CONGRESS'S WAR OVER THE WAR
On Iraq, No Simple Stands
In the congressional battle over the war, these two moderates represent the Iraq debate's fragile center, a confluence of conscience and political calculation where the fate of U.S. policy may be determined over the next three months.
Prominent Republicans in Congress already are abandoning President Bush, as they sense that he is clinging to a lost cause in Iraq. Facing pressure from antiwar liberals, Democrats this week will renew their quest to bring U.S. troops home as quickly as possible. The White House hopes to maintain the status quo until military officials deliver a highly anticipated progress report after Labor Day.
As that charged debate unfolds, The Washington Post will follow four lawmakers whose struggles to come to terms with the conflict will help shape the congressional outcome. Snowe (R-Maine) last visited Iraq in May and thought it looked like Berlin at the end of World War II. Struggling for the right answers, Boren (D-Okla.) listens carefully to his conservative constituents and consults regularly with his father, former senator David L. Boren, who chaired the intelligence committee. "He's one of my best advisers," the congressman said.
Sen. Johnny Isakson (R-Ga.) is wary about the Iraqi government but invokes the smell of jet fuel from the Pentagon fire on Sept. 11, 2001, when he warns of the consequences if the United States leaves Iraq precipitously. Rep. Jan Schakowsky (D-Ill.), an antiwar activist, is torn between her desire to bring about the quickest possible end and new pressures, as a member of the House leadership, to be a team player for Speaker Nancy Pelosi (D-Calif.).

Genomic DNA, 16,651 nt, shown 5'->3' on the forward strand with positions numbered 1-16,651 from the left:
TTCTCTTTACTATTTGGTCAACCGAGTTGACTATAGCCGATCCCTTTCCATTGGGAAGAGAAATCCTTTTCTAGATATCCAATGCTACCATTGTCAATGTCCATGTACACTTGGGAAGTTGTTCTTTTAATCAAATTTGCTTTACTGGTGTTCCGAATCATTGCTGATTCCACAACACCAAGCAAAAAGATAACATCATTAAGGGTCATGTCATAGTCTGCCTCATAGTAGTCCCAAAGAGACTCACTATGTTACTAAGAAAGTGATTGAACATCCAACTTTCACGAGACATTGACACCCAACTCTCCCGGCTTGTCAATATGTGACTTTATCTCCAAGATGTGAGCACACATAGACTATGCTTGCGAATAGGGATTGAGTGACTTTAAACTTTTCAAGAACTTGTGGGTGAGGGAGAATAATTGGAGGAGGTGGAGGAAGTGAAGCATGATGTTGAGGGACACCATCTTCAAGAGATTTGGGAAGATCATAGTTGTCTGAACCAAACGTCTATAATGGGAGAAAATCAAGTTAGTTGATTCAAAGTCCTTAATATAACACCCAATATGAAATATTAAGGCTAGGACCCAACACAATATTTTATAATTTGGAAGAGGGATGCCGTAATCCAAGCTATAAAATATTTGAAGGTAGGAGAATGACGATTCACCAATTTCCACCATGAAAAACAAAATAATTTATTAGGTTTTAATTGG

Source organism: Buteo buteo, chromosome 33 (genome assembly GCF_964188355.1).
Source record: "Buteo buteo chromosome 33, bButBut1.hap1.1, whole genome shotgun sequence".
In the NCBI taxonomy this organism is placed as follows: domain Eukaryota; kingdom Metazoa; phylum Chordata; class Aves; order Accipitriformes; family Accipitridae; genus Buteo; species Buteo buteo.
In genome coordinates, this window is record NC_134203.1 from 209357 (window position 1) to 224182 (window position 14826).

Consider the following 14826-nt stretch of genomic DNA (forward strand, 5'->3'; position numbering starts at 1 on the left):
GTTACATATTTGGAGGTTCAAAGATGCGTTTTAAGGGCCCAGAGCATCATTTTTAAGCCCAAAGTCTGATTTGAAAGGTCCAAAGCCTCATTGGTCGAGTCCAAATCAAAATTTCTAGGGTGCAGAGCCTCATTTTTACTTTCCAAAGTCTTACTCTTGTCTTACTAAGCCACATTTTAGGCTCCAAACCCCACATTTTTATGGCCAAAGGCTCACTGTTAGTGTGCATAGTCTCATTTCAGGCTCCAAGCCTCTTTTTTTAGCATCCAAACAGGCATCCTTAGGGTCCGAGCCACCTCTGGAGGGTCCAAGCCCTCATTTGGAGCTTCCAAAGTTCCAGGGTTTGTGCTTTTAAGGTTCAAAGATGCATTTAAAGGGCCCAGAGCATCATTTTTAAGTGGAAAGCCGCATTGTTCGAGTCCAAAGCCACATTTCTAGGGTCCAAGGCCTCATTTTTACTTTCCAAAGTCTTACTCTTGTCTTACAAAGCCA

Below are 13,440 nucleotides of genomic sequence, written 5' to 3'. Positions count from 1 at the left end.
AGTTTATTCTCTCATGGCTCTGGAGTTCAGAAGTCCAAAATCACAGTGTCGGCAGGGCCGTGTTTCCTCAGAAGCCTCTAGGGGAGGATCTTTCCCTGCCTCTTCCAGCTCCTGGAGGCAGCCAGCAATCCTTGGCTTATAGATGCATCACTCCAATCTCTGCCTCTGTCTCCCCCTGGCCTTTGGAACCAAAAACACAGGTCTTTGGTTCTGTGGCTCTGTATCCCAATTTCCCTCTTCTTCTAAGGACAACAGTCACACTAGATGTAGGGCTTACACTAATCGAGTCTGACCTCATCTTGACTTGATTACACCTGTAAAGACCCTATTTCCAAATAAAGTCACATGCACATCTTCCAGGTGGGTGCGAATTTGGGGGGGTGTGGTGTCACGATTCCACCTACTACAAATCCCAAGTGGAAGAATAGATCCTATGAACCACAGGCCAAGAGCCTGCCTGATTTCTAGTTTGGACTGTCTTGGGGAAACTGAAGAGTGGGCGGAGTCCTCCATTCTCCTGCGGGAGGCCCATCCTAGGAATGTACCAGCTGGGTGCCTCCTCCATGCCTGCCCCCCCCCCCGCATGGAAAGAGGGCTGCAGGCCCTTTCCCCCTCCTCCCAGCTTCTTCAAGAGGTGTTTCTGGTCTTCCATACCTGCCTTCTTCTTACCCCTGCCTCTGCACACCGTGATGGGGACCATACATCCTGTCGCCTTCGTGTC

Snowe gave up on the war a year ago but has so far rejected Democratic deadlines for troop withdrawals. In Boren's mind, he isn't qualified to dictate war policy to the commander in chief. So far, Isakson is willing to wait for the September report. But like most Republicans, he expects the Iraqi government to deliver on at least some of the benchmarks for progress that Congress established in May.
Bush so needs the support of pro-military lawmakers such as Boren that the White House has established a dedicated liaison for the Oklahoma Democrat, complete with a private phone number. Whatever Isakson's concerns, he thinks Pelosi and Senate Majority Leader Harry M. Reid (D-Nev.) gravely miscalculated when they targeted war funding legislation for fights over troop withdrawal. He recounted one e-mail from a soldier during the heat of the debate: "Please tell the Democrats, I am the damn war."
Legislative consensus may be difficult to find in the short term. Bush's allies number about 35 in the Senate and 180 in the House, compared with a liberal bloc of 29 senators and 169 House members who are demanding that troops come home now.
If there's a wild card, it is the voices that lawmakers hear on the other end of the telephone when they call to offer condolences to military families. When Sen. Pete V. Domenici (N.M.) announced his defection on Iraq last week, the stalwart Republican and former war supporter cited a distinct change in tone that he had detected in recent conversations with family members of casualties.
Snowe recounted the recent death of a Maine soldier, a young man serving his second Iraq deployment. "Every time you talk to a family," she said, "you have to always think through your policies, your rationale and your purpose."